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How to Use Modalities and Sorts in Prolog


Nonnengart,  Andreas
Programming Logics, MPI for Informatics, Max Planck Society;

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Nonnengart, A. (1994). How to Use Modalities and Sorts in Prolog. In C. MacNish, D. Pearce, & L. M. Pereira (Eds.), Logics in Artificial Intelligence: Proceedings of the JELIA'94 (pp. 365-378). Berlin, Germany: Springer.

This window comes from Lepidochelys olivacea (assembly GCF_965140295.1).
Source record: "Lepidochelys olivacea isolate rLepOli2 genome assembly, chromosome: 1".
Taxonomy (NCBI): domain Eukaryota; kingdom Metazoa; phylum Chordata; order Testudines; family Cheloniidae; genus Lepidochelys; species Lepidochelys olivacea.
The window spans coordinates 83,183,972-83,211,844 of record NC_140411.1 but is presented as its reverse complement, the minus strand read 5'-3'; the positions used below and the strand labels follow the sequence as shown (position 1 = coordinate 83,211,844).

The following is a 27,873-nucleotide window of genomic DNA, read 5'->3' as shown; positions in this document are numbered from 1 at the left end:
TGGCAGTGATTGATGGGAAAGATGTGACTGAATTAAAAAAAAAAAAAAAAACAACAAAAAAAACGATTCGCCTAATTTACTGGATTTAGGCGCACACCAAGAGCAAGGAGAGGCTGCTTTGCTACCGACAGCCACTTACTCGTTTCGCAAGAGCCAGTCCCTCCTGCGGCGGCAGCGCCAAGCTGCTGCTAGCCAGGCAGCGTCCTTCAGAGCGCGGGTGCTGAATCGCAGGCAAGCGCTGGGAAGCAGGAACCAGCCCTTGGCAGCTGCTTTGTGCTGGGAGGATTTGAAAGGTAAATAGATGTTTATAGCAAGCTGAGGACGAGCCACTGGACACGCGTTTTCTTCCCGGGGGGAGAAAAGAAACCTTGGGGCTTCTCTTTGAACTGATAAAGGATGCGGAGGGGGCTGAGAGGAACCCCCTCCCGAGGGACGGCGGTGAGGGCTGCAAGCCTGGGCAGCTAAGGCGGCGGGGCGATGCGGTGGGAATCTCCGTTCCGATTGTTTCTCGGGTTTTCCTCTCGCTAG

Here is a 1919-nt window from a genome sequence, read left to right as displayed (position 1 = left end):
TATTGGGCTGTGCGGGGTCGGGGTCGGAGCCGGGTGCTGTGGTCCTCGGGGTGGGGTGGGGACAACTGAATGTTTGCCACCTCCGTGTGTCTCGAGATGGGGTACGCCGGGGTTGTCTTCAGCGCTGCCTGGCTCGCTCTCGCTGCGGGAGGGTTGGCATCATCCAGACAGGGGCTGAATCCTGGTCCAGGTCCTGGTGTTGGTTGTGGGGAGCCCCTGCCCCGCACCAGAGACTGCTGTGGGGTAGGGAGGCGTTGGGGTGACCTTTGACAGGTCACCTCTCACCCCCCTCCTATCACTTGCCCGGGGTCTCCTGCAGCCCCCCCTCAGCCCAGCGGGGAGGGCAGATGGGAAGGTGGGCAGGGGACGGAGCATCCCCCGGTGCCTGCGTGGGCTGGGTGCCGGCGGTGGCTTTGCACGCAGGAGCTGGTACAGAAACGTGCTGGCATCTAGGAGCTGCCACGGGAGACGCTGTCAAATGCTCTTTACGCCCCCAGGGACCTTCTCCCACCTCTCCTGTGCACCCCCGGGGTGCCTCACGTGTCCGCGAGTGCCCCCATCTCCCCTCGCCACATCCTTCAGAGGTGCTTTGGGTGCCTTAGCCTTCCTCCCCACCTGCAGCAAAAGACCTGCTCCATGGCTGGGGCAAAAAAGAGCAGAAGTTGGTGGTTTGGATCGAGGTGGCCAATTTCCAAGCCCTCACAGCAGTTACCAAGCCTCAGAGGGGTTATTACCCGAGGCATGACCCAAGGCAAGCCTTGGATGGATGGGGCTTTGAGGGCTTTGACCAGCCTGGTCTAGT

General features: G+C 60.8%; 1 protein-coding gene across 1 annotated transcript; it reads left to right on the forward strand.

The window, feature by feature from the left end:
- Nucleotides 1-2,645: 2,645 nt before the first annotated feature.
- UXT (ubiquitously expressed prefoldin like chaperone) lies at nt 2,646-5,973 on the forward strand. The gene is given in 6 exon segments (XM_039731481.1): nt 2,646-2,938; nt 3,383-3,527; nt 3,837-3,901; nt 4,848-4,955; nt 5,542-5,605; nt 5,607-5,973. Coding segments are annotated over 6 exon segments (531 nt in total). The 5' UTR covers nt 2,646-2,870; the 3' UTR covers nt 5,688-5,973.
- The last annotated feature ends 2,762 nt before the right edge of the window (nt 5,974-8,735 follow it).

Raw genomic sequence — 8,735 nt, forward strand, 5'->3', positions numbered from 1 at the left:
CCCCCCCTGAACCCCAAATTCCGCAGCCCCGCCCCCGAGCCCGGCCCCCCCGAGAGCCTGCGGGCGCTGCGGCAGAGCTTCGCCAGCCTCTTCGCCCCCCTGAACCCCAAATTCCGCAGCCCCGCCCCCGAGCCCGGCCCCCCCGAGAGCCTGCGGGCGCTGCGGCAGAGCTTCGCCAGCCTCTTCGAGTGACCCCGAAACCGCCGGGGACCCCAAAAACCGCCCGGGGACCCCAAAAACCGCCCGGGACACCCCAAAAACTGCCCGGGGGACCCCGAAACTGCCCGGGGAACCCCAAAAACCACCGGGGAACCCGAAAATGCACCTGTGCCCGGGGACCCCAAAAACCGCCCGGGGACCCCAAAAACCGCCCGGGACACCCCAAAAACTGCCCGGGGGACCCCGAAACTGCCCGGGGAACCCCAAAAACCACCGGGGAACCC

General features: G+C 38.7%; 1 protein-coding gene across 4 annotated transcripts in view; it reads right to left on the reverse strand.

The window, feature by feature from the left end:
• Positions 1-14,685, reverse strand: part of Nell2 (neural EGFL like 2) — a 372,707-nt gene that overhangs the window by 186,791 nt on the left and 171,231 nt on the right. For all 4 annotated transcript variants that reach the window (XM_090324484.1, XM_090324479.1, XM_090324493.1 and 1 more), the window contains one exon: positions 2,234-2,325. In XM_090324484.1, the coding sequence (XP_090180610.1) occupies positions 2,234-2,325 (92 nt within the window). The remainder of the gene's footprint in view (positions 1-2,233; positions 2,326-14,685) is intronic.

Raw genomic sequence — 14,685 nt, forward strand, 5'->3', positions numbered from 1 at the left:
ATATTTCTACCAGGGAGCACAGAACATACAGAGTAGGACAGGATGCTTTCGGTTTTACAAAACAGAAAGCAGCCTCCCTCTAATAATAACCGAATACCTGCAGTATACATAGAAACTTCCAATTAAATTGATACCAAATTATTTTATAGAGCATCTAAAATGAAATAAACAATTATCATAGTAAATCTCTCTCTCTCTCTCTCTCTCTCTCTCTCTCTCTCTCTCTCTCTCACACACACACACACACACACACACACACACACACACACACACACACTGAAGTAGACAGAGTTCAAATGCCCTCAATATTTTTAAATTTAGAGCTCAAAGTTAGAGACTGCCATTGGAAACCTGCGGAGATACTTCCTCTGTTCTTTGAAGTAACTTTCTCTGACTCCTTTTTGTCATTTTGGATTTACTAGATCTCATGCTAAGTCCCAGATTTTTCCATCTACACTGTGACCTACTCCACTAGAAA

Standard logic programming languages like Prolog lack the possibility of dealing with modalities and/or sorts. A first idea how to overcome this problem (and that without changing anything on Prolog itself) would be to apply the well-known relational translation approaches from modal and sorted logic into first-order predicate logic and to feed this translation result into Prolog. This, however, leads into other problems: firstly, the transformed problem is usually of much bigger size (number of clauses) than the original one and, secondly, very often it is not even in Horn form anymore. In this paper a translation approach is proposed which avoids both of these problems, i.e.\ the number of clauses after translation is exactly as big as it would have been if we simply ignored the modal operators and sort restrictions and, also, the result is in Horn form provided it was already before (modulo modal operators and sorts).